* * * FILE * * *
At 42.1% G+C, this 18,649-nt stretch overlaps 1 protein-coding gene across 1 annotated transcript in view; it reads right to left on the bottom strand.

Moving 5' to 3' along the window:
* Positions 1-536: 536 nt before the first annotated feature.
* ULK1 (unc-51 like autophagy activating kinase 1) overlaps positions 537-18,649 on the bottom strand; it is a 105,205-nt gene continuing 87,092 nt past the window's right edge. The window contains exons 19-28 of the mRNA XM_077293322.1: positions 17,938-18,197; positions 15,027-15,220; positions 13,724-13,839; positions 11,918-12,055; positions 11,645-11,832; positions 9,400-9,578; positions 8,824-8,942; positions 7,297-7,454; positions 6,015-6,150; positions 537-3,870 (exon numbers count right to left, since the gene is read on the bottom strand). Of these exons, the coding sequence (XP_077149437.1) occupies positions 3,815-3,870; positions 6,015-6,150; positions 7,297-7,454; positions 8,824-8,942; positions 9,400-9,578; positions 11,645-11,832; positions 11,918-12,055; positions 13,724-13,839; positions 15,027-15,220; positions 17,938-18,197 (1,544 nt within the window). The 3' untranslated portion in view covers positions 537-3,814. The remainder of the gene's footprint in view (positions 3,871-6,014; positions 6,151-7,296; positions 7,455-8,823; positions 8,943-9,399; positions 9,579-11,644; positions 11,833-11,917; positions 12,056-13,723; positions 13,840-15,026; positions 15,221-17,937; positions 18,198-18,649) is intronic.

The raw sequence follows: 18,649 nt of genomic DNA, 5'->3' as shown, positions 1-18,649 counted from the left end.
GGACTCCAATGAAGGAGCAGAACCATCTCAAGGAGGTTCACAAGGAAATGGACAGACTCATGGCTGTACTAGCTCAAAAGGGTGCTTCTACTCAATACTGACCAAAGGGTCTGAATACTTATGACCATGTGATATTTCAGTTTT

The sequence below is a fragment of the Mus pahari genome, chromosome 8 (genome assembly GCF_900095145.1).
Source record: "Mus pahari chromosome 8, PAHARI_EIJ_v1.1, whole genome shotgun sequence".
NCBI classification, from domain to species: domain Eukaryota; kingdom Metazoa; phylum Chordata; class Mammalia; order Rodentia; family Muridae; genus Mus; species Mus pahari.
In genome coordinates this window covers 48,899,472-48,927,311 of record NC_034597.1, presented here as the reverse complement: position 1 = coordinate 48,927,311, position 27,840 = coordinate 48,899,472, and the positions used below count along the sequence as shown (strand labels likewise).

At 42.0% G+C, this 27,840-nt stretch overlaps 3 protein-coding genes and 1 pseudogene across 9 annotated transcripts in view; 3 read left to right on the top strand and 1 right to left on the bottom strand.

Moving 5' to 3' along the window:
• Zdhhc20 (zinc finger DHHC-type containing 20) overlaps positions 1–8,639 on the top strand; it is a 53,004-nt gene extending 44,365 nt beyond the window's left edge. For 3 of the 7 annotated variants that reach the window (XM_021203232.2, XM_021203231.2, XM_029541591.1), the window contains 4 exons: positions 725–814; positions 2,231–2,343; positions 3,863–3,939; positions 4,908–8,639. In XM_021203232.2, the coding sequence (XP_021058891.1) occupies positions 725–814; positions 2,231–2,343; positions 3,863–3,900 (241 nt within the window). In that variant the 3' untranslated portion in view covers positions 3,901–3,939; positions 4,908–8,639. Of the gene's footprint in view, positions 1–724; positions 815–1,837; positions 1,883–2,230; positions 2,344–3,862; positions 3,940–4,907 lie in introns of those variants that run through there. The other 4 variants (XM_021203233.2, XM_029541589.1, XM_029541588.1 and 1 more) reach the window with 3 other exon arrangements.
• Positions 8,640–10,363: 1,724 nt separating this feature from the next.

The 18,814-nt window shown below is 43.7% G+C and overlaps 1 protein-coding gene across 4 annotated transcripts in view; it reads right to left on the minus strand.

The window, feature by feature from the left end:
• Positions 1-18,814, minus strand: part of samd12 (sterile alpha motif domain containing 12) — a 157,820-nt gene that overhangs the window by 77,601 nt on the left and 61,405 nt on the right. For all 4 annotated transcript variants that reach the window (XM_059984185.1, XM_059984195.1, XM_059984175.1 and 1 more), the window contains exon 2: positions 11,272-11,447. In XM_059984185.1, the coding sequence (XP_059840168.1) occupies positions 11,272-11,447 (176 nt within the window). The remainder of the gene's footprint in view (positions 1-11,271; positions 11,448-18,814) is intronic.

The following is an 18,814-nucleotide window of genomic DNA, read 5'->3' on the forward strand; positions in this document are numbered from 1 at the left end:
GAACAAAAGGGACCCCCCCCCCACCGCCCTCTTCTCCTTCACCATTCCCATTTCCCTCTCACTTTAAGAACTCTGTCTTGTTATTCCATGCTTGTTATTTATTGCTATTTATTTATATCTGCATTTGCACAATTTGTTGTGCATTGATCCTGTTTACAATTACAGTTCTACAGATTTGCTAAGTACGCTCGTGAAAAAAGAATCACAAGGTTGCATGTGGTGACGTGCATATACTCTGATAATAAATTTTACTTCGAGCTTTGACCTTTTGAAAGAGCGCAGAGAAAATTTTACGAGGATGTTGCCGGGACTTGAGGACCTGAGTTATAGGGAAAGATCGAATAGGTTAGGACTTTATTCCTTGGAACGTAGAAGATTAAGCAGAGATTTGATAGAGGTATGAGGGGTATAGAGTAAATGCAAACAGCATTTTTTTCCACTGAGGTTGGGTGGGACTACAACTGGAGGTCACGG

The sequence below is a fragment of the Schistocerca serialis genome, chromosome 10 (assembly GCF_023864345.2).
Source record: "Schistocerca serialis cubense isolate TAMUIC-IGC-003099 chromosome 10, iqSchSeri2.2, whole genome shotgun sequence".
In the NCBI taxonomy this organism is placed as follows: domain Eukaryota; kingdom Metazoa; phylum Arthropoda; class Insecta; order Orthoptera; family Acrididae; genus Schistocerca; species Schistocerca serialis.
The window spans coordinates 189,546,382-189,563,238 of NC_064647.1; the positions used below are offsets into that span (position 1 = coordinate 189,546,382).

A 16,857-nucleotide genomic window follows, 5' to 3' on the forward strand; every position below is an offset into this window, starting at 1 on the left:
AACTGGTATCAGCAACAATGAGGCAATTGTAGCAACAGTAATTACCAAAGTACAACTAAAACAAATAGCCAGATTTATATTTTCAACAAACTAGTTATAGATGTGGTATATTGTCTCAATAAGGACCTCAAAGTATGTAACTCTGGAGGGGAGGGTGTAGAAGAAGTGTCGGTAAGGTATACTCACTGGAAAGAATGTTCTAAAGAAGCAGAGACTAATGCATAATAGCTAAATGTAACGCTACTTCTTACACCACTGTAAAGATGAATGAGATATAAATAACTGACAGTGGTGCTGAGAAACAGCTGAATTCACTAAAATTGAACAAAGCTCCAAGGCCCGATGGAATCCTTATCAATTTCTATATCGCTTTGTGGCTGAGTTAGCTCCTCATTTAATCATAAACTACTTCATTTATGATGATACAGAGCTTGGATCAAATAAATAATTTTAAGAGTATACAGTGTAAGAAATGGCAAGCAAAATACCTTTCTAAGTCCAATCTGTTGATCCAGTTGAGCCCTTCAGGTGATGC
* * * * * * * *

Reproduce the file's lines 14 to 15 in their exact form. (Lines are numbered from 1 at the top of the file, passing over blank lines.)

• Positions 8,640–10,363: 1,724 nt separating this feature from the next.

The 18,814-nt window shown below is 43.7% G+C and overlaps 1 protein-coding gene across 4 annotated transcripts in view; it reads right to left on the minus strand.